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Annealing is a process in which metals, glass and other materials are treated to render them less brittle and more workable. Continuous steel annealing subjects rolled strip product to a sequence of furnaces to elevate and profile the strip temperature according to grade and dimension. The end result is an increased ductility and removal of strains that lead to failures in service.
Figure 1 shows the linear nature of a continuous annealing line. Because the overall length of strip in the furnace system is a few kilometers long, the furnaces are vertical, with the strip making several traverses within each furnace.
Continuous annealing lines have the following features:
Accumulators provide storage areas between static steel coils (‘unwinding’ at entry end and ‘winding up’ at the exit end) and continuous strip running through the furnace sections. As the empty feed coil is stopped, replaced with a new full coil and both strips welded together, the entry accumulator unwinds to provide continuous strip. Similarly, the exit accumulator winds up while the full take-off coil is unloaded at the exit end.
Furnaces are necessary to give steel the desired properties by heating to particular temperatures and profiles thereby determining the grain structure within the metal, and to prepare for further processing such as galvanizing.
In the heating furnace, the cold strip is heated to the highest temperature of the annealing profile. Because of the danger of oxygen contamination and flame length hotspots, the heat is radiated to the strip using ceramic radiant tubes, themselves fired by gas.
The soaking furnace is required to maintain strip temperature and is electrically heated.
The first of the primary cooling sections is the slow cooling chamber, where two variable speed blowers circulate the atmosphere gas through two water-cooled heat exchangers. The second of the primary cooling sections is the fast cooling chamber, where the strip is cooled by a variable speed fan and the cooling length is determined by the positions of three dampers along its vertical length. This chamber is also split vertically for temperature profile control across the width of the strip using a scanning pyrometer.
The overaging chamber provides electrical heating to maintain the strip at an intermediate temperature.
The secondary cooling section cools the strip by variable speed cascaded fans blowing recirculation atmosphere gas cooled by water-cooled heat exchangers.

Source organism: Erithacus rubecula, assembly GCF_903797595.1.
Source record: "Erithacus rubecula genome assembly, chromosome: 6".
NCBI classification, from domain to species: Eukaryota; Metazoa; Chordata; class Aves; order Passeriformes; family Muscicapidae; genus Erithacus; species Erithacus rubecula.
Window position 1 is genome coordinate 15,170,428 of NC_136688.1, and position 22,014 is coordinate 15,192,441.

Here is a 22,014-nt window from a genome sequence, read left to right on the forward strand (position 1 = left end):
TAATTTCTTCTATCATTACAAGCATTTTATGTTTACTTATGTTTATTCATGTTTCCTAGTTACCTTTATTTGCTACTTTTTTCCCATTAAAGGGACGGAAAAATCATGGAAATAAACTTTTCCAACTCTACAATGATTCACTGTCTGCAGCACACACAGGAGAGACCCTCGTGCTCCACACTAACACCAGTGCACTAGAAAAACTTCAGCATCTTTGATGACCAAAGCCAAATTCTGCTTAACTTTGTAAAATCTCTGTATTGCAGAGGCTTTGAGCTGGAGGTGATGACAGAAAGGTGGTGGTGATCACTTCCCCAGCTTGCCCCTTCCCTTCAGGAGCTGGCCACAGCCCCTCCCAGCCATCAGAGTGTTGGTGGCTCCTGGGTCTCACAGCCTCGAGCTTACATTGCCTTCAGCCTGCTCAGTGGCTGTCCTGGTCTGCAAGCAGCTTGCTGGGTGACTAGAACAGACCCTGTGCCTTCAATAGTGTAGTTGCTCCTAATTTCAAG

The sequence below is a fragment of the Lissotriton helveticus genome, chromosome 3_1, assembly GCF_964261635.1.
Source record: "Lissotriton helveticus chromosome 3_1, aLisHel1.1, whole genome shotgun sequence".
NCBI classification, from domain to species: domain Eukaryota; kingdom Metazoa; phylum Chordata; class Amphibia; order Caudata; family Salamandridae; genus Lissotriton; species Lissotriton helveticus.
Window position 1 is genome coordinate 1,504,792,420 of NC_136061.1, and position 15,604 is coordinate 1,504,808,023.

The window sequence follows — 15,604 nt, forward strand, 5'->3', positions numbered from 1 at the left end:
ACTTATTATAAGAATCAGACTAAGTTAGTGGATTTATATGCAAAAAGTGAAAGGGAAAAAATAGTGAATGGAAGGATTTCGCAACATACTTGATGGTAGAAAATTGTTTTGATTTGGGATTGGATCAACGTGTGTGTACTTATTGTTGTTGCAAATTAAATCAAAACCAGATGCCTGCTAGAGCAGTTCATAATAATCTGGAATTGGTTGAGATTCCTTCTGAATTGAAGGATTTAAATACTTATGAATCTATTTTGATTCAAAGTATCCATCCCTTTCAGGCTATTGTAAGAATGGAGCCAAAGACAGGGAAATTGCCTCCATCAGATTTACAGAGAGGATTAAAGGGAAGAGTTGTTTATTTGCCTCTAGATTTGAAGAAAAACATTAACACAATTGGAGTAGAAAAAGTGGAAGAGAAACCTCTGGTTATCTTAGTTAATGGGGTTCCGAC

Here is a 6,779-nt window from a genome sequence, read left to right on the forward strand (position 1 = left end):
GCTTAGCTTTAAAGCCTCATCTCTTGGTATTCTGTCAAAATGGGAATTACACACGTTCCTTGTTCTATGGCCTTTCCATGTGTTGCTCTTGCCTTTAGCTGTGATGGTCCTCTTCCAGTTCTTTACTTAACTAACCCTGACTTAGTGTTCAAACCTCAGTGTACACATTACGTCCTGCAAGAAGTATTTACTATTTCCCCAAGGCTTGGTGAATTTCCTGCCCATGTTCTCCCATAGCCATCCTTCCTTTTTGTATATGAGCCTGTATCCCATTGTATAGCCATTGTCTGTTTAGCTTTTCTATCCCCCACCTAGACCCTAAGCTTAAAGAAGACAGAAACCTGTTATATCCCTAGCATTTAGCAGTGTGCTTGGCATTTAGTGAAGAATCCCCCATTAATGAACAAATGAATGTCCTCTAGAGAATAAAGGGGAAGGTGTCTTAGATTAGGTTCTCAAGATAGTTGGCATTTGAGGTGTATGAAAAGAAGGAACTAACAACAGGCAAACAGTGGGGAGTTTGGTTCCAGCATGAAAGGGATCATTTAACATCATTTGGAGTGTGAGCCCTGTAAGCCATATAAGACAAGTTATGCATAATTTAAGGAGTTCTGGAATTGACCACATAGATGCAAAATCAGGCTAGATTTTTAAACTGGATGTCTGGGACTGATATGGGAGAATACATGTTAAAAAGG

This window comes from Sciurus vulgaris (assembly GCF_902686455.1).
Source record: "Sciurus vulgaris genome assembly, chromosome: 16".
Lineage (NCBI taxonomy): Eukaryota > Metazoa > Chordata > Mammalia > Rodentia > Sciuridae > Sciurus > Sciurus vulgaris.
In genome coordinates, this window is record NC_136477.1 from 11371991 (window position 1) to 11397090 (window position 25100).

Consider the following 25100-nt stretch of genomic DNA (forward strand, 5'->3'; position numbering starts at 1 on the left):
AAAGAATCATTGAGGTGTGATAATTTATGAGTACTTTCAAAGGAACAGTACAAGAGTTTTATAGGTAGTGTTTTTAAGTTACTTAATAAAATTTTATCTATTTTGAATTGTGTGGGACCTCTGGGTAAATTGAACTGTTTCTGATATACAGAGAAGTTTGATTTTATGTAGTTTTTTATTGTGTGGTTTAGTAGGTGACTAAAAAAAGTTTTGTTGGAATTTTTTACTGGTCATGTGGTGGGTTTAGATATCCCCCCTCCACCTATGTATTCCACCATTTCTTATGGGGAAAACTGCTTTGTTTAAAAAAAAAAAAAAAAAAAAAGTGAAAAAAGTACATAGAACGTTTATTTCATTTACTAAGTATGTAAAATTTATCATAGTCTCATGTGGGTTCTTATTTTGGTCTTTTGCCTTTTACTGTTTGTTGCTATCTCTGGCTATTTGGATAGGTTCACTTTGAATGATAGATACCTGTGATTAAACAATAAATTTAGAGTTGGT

Final cooling is achieved by spraying and immersion in water.
It is desirable for productivity to maintain strip movement through the furnaces at all times. However, it is inevitable that faults occur and the strip stops. At this stage, there is a risk of the strip being overheated and breaking, causing major disruption.
The control system, therefore, looks ahead and takes action at low line speed, line deceleration and line stop. These essential actions are to minimise the heating furnace firing and maintain atmosphere gas pressure due to the cooling strip.
To prevent oxidation of the strip, the atmosphere around the strip inside the furnaces is a controlled mixture of H2 and N2 (cracked ammonia NH3 providing 5% H2 and 95% N2) although hydrogen only is sometimes used. The furnaces themselves are sealed gas tight and each of them is maintained under slight positive pressure.
The plant has three normal modes of operation illustrated in Figure 2.
In line model mode, the modeling supervisory system provides speed, tension, zone temperature and damper setpoints plus other outputs based on the current strip gauge, width and temper. The supervisory system calculates and optimizes controller setpoints and uses feedback and feedforward to modify the various algorithms. For example, if a newly loaded coil is wider and heavier than the current strip, the modeling database predicts (from weld detectors) when the new strip will enter the heating furnace. It therefore increases furnace zone temperature setpoints in advance, but also increases line speed to ensure that the current strip does not overheat. When the current strip exits the hot furnaces, the speed is reduced to allow the new heavier strip a longer time in the heating furnace.
Galvanizing is the practice of immersing clean, oxide-free iron or steel into molten zinc in order to form a zinc coating that is metallurgically bonded to the iron or steel’s surface. The zinc coating protects the surface against corrosion by:
Even if the surface becomes scratched and the base metal is exposed, the zinc is slowly consumed while the iron or steel remains protected from corrosion.
Galvanizing consists of four fundamental steps:
The hot dip galvanizing process, illustrated in Figure 4, is adaptable to coating nearly all types of fabricated and non-fabricated products such as wire, sheets, strip, pipes, tubes, etc. This process uses control features very similar to those used in the continuous annealing process, where the major control areas are: